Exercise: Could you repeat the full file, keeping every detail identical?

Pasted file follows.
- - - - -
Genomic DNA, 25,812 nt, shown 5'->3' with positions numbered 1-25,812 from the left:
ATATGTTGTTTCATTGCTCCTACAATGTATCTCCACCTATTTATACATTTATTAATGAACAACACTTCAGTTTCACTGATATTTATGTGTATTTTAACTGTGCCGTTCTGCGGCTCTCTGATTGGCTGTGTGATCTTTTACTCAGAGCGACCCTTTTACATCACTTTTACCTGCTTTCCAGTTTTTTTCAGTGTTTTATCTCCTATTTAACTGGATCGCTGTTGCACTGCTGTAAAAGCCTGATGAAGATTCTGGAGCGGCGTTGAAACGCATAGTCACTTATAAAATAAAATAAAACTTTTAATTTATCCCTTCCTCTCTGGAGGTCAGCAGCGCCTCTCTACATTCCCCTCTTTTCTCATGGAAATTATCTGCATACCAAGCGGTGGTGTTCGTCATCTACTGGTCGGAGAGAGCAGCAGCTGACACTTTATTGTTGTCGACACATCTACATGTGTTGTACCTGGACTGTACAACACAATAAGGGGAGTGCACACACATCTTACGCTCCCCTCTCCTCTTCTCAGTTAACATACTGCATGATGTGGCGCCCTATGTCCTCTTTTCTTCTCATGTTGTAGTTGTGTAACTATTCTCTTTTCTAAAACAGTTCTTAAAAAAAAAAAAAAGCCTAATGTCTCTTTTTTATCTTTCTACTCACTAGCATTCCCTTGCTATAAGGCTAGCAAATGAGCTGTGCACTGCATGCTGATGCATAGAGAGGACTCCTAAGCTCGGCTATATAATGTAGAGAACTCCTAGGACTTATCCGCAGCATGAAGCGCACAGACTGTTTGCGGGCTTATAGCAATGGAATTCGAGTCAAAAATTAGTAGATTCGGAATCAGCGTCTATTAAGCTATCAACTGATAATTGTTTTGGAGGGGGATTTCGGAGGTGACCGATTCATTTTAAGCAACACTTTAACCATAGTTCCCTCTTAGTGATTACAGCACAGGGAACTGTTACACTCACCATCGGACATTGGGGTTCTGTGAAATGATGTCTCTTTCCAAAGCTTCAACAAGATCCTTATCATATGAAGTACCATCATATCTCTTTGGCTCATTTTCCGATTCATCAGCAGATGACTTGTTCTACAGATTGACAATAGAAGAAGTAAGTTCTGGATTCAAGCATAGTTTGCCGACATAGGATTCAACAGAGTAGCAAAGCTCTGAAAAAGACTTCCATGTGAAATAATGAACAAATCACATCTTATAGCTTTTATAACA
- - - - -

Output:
Genomic DNA, 25,812 nt, shown 5'->3' with positions numbered 1-25,812 from the left:
ATATGTTGTTTCATTGCTCCTACAATGTATCTCCACCTATTTATACATTTATTAATGAACAACACTTCAGTTTCACTGATATTTATGTGTATTTTAACTGTGCCGTTCTGCGGCTCTCTGATTGGCTGTGTGATCTTTTACTCAGAGCGACCCTTTTACATCACTTTTACCTGCTTTCCAGTTTTTTTCAGTGTTTTATCTCCTATTTAACTGGATCGCTGTTGCACTGCTGTAAAAGCCTGATGAAGATTCTGGAGCGGCGTTGAAACGCATAGTCACTTATAAAATAAAATAAAACTTTTAATTTATCCCTTCCTCTCTGGAGGTCAGCAGCGCCTCTCTACATTCCCCTCTTTTCTCATGGAAATTATCTGCATACCAAGCGGTGGTGTTCGTCATCTACTGGTCGGAGAGAGCAGCAGCTGACACTTTATTGTTGTCGACACATCTACATGTGTTGTACCTGGACTGTACAACACAATAAGGGGAGTGCACACACATCTTACGCTCCCCTCTCCTCTTCTCAGTTAACATACTGCATGATGTGGCGCCCTATGTCCTCTTTTCTTCTCATGTTGTAGTTGTGTAACTATTCTCTTTTCTAAAACAGTTCTTAAAAAAAAAAAAAAGCCTAATGTCTCTTTTTTATCTTTCTACTCACTAGCATTCCCTTGCTATAAGGCTAGCAAATGAGCTGTGCACTGCATGCTGATGCATAGAGAGGACTCCTAAGCTCGGCTATATAATGTAGAGAACTCCTAGGACTTATCCGCAGCATGAAGCGCACAGACTGTTTGCGGGCTTATAGCAATGGAATTCGAGTCAAAAATTAGTAGATTCGGAATCAGCGTCTATTAAGCTATCAACTGATAATTGTTTTGGAGGGGGATTTCGGAGGTGACCGATTCATTTTAAGCAACACTTTAACCATAGTTCCCTCTTAGTGATTACAGCACAGGGAACTGTTACACTCACCATCGGACATTGGGGTTCTGTGAAATGATGTCTCTTTCCAAAGCTTCAACAAGATCCTTATCATATGAAGTACCATCATATCTCTTTGGCTCATTTTCCGATTCATCAGCAGATGACTTGTTCTACAGATTGACAATAGAAGAAGTAAGTTCTGGATTCAAGCATAGTTTGCCGACATAGGATTCAACAGAGTAGCAAAGCTCTGAAAAAGACTTCCATGTGAAATAATGAACAAATCACATCTTATAGCTTTTATAACA